The internet is an integral part of our children’s lives, and provides wonderful opportunities for our children to learn, to communicate, and to socialise. However, these opportunities can also present their own unique dangers, particularly to children.
At South Hiendley Primary School, we believe that online safety education is a crucial element of the curriculum and an essential part of children’s development, both within the school environment and at home. As a school, we take our commitment to the e-Safeguarding of our pupils seriously and hope to be able to work in partnership with you as parents, to ensure our children are able to enjoy all the internet has to offer, safely and responsibly.
Please see our PREVENT strategy document and the links below for help with online-safety.
NSPCC has teamed up with O2 to help you keep children safe when they’re using the internet, social networks, apps, games and beyond.
Online safety | NSPCC
How to start the conversation with your child about staying safe online, and what to do if you’re worried about online safety.
Talking to your child about staying safe online | NSPCC
Don’t post any personal information online – like your address, email address or mobile number.
Think carefully before posting pictures or videos of you or someone else.
Staying Safe Online | Safety Net Kids
Cyberbullying is when someone uses technology, like the internet or a mobile phone, to deliberately hurt, humiliate, harass, intimidate or threaten someone else.
Online Safety | Safety Net Kids
Early use of digital technology (age 6 to 10) has been shown to improve language skills and promote children’s social development and creativity.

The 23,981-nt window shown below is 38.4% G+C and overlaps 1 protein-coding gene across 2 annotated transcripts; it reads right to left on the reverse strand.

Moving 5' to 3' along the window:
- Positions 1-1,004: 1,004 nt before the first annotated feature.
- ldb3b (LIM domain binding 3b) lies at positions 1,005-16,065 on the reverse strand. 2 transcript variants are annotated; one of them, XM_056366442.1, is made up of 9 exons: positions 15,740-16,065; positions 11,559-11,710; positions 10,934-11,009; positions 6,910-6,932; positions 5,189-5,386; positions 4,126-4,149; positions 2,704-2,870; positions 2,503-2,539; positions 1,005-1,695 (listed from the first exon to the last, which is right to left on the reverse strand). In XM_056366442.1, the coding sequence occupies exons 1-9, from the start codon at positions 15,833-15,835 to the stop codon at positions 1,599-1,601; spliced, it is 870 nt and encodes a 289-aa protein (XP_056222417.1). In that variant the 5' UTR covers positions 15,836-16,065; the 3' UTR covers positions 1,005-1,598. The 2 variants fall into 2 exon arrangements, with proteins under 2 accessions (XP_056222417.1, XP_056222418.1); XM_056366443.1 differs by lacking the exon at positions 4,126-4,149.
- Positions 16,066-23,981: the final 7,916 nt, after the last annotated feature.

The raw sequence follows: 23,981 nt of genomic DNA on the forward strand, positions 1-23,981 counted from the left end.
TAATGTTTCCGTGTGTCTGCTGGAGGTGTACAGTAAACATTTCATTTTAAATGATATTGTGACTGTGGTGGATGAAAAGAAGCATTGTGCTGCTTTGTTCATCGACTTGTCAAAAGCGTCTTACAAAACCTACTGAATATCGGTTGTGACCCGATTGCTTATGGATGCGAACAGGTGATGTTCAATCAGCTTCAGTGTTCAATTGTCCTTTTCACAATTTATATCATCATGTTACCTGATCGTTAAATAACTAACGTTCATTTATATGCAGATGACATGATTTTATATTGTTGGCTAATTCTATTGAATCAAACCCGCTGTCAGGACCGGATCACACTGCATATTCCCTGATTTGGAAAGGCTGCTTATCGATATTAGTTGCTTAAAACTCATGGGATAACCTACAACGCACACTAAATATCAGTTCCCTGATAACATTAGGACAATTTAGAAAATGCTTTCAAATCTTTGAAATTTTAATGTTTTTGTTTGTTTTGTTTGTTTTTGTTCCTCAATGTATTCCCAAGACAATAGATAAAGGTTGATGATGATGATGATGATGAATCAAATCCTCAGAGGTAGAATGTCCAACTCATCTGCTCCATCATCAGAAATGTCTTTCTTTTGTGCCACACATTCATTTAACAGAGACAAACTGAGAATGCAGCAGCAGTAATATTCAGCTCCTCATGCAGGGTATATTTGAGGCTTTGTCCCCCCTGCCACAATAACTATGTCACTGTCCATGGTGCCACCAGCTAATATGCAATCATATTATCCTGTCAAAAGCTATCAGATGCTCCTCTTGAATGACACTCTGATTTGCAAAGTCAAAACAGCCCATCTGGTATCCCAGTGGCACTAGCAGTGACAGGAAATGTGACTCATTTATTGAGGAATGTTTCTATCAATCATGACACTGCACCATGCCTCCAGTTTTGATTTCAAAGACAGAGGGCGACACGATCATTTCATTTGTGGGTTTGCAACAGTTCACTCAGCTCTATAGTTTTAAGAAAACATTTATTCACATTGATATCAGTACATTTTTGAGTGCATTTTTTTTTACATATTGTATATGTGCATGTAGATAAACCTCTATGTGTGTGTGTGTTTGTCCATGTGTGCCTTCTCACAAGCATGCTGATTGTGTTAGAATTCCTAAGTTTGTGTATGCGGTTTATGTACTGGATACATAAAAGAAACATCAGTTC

E-safety advice for 6-10 year olds | Internet Matters
It is important as a parent/carer that you support your child in the online world. This can be difficult with the rapid development of technology and the emergence of new Apps. Below are some key ways in which you can help your child on the internet:
The most popular way for a child or young person to access different games or social network sites is via an App on their mobile device or games console. As a parent, you need to know what types of Apps they are downloading and whether they are suitable for them. A useful site is Common Sense Media.
On some Apps, you can set up privacy settings to ensure that your child is only sharing personal information with people that you trust. For further information on how to do this with some of the most popular Apps, visit ThinkUKnow – How To Guide.
Many electronic devices come with built in controls or parental settings. However, they are not default settings and you have to go online, in order to find out how you can restrict specific aspects of the device e.g. location settings. A useful site to help you do this is Internet Matters.
Many children use Apps such as Snapchat and Instagram to share pictures and videos. It is important they understand that sharing ‘selfies’ and pictures can provide further details of their private life e.g. which location they are taking images. In addition, children need to know that taking inappropriate or ‘dare share’ images and sharing them on the internet can be dangerous.
Over the past twelve months, live video Apps have become very popular. Facebook Live, Live.ly and ooVoo are ways in which children can watch live streams (this is a bit like watching someone’s own TV channel) or talking to several people via a ‘video chat’ facility. We must ensure that our children don’t accept or connect with random people on these sites, as there have been a number of incidents which have led to children viewing some very unpleasant videos.
The most important aspect of keeping your child safe in the online world is to talk to them and letting them know that if anything happens that upsets or worries them, then they can speak to you.
Please see the links below for information and support around Tik Tok.
There is a lot of attention at the moment on the Fornite game, please see the link below for more information.
Please see our safeguarding policy under the ‘Policies’ section of the website. Please see below a list of websites and helplines to support you and your family.